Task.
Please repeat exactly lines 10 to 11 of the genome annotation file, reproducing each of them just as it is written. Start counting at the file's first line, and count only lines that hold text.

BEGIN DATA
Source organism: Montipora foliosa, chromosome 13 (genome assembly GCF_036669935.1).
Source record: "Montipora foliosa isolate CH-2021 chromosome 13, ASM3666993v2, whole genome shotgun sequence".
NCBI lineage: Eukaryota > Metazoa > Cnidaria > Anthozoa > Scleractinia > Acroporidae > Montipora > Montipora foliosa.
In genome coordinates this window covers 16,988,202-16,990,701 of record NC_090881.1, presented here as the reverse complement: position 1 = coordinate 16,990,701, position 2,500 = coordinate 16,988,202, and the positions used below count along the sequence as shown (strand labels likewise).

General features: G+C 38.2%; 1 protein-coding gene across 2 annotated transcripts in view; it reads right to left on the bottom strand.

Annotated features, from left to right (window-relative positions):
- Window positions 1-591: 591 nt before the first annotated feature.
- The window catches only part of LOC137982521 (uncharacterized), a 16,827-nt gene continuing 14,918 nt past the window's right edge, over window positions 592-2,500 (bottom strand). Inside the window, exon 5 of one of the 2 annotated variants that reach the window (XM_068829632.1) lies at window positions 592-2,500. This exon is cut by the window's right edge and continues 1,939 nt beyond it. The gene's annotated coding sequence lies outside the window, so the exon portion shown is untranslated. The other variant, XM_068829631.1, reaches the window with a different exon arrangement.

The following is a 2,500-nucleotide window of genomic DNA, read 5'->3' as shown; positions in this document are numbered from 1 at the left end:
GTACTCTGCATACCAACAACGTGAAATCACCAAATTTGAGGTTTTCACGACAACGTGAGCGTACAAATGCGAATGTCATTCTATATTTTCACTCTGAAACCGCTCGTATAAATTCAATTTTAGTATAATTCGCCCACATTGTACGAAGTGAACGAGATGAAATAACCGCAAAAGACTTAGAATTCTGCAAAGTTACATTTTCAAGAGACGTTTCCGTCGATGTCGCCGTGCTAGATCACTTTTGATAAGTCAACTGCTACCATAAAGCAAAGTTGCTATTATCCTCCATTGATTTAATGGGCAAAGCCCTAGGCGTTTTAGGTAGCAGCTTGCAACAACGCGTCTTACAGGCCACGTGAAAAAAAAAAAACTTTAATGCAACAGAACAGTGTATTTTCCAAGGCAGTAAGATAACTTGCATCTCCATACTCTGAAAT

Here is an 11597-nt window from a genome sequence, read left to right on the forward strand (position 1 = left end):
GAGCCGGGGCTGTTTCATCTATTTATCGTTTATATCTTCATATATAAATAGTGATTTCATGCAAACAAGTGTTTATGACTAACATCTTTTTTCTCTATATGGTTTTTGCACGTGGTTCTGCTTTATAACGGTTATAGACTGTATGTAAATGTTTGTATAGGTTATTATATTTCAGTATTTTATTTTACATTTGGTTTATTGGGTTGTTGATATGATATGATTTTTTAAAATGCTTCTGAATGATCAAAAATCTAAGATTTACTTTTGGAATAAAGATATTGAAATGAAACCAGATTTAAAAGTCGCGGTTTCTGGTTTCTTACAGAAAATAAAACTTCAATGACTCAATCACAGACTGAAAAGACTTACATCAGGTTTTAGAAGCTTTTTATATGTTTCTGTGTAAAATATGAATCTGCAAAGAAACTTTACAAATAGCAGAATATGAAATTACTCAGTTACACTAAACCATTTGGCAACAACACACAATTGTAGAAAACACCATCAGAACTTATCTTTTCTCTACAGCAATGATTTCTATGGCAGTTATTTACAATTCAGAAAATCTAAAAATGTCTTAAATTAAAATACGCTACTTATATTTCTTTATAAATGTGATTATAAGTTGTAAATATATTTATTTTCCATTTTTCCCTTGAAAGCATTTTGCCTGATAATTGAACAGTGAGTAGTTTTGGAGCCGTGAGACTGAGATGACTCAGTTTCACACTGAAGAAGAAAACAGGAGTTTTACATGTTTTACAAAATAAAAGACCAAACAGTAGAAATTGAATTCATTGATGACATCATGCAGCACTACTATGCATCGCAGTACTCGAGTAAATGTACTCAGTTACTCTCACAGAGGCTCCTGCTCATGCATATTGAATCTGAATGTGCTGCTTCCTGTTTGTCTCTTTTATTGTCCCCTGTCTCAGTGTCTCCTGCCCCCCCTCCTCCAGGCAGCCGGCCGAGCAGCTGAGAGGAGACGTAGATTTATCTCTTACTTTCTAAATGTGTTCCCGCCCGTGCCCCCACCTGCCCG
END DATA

GTACTCTGCATACCAACAACGTGAAATCACCAAATTTGAGGTTTTCACGACAACGTGAGCGTACAAATGCGAATGTCATTCTATATTTTCACTCTGAAACCGCTCGTATAAATTCAATTTTAGTATAATTCGCCCACATTGTACGAAGTGAACGAGATGAAATAACCGCAAAAGACTTAGAATTCTGCAAAGTTACATTTTCAAGAGACGTTTCCGTCGATGTCGCCGTGCTAGATCACTTTTGATAAGTCAACTGCTACCATAAAGCAAAGTTGCTATTATCCTCCATTGATTTAATGGGCAAAGCCCTAGGCGTTTTAGGTAGCAGCTTGCAACAACGCGTCTTACAGGCCACGTGAAAAAAAAAAAACTTTAATGCAACAGAACAGTGTATTTTCCAAGGCAGTAAGATAACTTGCATCTCCATACTCTGAAAT

Here is an 11597-nt window from a genome sequence, read left to right on the forward strand (position 1 = left end):